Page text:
How to Add a Modal View in Your iOS App - dummies

How to Add a Modal View in Your iOS App

By Neal Goldstein, Dave Wilson

Most of the time, the user can control what is happening in iOS apps. You provide the buttons and other interface elements, but the user chooses what to do and what interface elements to tap. Modal views interrupt that user control. They are presented on the screen and, although the user can tap within them, they remain front and center until the user dismisses them.

They are used when you want the user to do something or resolve an issue before continuing to use the rest of the app. The device is not locked up because the user can use the Home button to move to another app, but as far as your app is concerned, it’s frozen until the modal view is dismissed.

The most common way to manage Modal views is by creating an Objective-C protocol that’s adopted by the controller presenting the Modal view. The Modal view, when the user has selected an action or Cancel, sends a message to the presenting controller’s delegate method. The requesting controller then dismisses the Modal controller.

Using this approach means that, before it dismisses the Modal controller, the presenting controller can get any data it needs from it. That is the pattern that you will implement here.

You start implementing the Modal view by declaring the protocol and a few other properties you’ll need, as well as the protocols the DestinationController needs to adopt.

To get things started, add the bolded code in Listing 20-1 to DestinationController.h.

#import <UIKit/UIKit.h>
@protocol DestinationControllerDelegate;
@interface DestinationController : UIViewController
<UITableViewDelegate, UITableViewDataSource>
@property (weak, nonatomic) IBOutlet UITableView
*destinationTableView;
@property (strong, nonatomic) id
<DestinationControllerDelegate> delegate;
@property (nonatomic, readonly) NSUInteger
selectedDestination;
- (IBAction)cancel:(id)sender;
–d
@protocol DestinationControllerDelegate
@required
- (void)destinationController:
(DestinationController *)controller
didFinishWithSave:(BOOL)save;
–d

The Objective-C language provides a way to formally declare a list of methods(including declared properties) as a protocol. You’ve used framework-supplied protocols extensively in this book, and now you’re defining your own protocol.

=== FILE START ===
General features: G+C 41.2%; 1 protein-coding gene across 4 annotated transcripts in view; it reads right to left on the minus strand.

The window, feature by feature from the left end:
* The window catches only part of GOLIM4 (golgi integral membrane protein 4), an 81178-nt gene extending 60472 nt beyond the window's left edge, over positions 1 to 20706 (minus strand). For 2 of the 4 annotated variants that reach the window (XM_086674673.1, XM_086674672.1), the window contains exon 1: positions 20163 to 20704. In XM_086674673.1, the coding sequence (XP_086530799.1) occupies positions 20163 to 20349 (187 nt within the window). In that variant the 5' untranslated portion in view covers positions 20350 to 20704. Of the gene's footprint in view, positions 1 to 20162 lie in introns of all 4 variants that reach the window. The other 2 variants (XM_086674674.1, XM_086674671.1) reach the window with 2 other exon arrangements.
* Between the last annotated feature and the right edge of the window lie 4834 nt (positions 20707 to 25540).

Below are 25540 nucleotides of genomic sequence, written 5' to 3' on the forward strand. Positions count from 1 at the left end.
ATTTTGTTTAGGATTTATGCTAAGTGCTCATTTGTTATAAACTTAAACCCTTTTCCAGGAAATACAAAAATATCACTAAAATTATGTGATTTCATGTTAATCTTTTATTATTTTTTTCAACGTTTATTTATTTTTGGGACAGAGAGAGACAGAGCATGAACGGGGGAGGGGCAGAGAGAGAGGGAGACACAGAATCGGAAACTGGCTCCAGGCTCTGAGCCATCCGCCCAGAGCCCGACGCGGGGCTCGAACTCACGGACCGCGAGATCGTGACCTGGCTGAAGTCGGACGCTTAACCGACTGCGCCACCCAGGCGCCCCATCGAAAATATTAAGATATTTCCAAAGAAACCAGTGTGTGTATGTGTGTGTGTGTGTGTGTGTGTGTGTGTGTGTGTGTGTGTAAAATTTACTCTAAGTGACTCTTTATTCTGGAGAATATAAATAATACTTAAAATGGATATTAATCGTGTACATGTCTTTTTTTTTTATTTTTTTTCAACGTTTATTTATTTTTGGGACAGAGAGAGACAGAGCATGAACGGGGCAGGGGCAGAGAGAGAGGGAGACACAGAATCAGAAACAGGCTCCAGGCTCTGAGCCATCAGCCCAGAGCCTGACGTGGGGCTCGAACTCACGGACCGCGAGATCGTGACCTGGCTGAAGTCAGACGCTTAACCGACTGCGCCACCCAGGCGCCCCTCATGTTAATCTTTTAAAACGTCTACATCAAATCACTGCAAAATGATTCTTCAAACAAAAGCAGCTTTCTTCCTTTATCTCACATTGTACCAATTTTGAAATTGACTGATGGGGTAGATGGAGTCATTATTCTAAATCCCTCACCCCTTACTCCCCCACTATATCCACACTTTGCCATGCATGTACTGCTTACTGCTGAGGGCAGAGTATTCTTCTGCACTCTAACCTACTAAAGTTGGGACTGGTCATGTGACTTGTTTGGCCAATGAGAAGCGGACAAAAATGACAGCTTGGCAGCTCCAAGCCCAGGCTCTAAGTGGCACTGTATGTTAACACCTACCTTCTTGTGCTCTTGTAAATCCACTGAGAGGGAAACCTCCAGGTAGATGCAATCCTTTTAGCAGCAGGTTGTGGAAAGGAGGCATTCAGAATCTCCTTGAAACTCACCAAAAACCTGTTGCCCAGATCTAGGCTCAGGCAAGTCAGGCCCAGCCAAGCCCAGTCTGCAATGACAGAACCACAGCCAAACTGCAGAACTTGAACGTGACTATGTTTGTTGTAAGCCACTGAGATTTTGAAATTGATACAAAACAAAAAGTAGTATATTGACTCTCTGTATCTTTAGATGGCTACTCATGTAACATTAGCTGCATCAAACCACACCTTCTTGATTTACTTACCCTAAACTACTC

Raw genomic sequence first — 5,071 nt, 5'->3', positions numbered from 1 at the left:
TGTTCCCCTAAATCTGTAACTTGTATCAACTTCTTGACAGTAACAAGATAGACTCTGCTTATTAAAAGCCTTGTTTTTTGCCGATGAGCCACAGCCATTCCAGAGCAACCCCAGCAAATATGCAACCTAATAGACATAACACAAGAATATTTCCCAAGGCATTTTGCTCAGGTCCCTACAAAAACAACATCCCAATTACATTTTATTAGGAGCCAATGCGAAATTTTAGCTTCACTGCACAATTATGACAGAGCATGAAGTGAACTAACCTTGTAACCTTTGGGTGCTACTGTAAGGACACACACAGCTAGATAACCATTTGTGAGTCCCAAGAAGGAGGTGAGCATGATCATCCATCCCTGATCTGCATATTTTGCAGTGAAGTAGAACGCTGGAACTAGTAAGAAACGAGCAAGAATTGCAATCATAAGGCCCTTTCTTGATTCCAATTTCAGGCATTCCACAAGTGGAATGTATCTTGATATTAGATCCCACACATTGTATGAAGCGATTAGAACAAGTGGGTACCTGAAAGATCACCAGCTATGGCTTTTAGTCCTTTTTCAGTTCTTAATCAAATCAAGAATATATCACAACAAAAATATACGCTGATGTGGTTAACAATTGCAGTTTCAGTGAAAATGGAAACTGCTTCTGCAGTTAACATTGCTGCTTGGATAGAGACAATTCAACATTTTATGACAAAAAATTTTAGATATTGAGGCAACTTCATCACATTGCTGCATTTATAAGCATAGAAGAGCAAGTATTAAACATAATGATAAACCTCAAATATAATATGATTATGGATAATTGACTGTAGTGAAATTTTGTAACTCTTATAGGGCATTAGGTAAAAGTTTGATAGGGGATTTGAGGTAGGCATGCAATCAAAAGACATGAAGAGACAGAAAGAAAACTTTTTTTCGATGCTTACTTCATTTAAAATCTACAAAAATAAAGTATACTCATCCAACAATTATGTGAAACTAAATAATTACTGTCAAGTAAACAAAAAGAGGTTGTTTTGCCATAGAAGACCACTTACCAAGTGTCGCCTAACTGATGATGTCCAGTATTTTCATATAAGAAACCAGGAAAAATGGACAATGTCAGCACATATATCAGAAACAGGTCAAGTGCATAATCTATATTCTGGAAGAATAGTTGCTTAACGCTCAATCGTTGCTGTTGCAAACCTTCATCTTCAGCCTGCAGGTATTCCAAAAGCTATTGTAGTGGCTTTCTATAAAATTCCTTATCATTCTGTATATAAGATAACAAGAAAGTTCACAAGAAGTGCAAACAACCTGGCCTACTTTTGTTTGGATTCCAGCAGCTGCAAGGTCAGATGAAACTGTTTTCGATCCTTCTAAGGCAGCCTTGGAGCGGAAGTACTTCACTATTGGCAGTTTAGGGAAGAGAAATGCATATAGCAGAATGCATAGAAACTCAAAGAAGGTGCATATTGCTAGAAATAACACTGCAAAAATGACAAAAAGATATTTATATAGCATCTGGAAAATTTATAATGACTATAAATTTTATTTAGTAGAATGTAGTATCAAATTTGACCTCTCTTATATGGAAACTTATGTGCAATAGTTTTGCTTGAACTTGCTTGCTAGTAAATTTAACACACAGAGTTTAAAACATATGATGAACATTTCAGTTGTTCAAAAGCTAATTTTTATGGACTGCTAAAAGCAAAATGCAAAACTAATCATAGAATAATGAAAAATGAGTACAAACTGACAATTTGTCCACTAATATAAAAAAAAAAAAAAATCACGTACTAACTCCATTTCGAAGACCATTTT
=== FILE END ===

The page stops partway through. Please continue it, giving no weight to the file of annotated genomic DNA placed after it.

You declare formal protocols with the @protocol directive. You declared a DestinationControllerDelegate protocol with one method, destinationController:didFinishWithSave:, which is required. Required is the default; if you wanted to declare optional methods, you would use the keyword @optional, and all methods following that keyword would be optional. For example, consider this:

@protocol SimpleDelegate
@optional
- (void)doNothing;
–d

You can have both @required and @optional methods in a protocol. It is common to group them together, but you can intersperse them if you want.

If neither @required or @optional is specified, @required is assumed. However, it is better to be specific about what is required and what is optional. The @protocol DestinationControllerDelegate: statement (at the top) tells the compiler that a protocol is on the way. Like the @class statement, it says, “Trust me, you’ll find the protocol.” You need this here only because you added this:

@property (strong, nonatomic) id
<DestinationControllerDelegate> delegate;

This statement tells the compiler to type check whatever it is you assign to delegate to make sure that it implements the DestinationControllerDelegate protocol.

You also added the selectedDestination property, which you’ll use in the ViewController to determine which destination the user selected. Notice that you have made it read-only because there is no reason for any other object to be able to set it.

You also adopted two protocols from the Cocoa Touch framework, UITableViewDelegate and UITableViewDataSource, which you’ll use to manage the Table view.

Next, you’re going to need to update the DestinationController implementation with the bolded code for some header files you’ll need to use later.

#import "DestinationController.h"
#import "DetailViewController.h"
#import "AppDelegate.h"
@interface DestinationController ()
–d
@implementation DestinationController

Now that you have the plumbing in, you can look at what will go on in the DestinationController.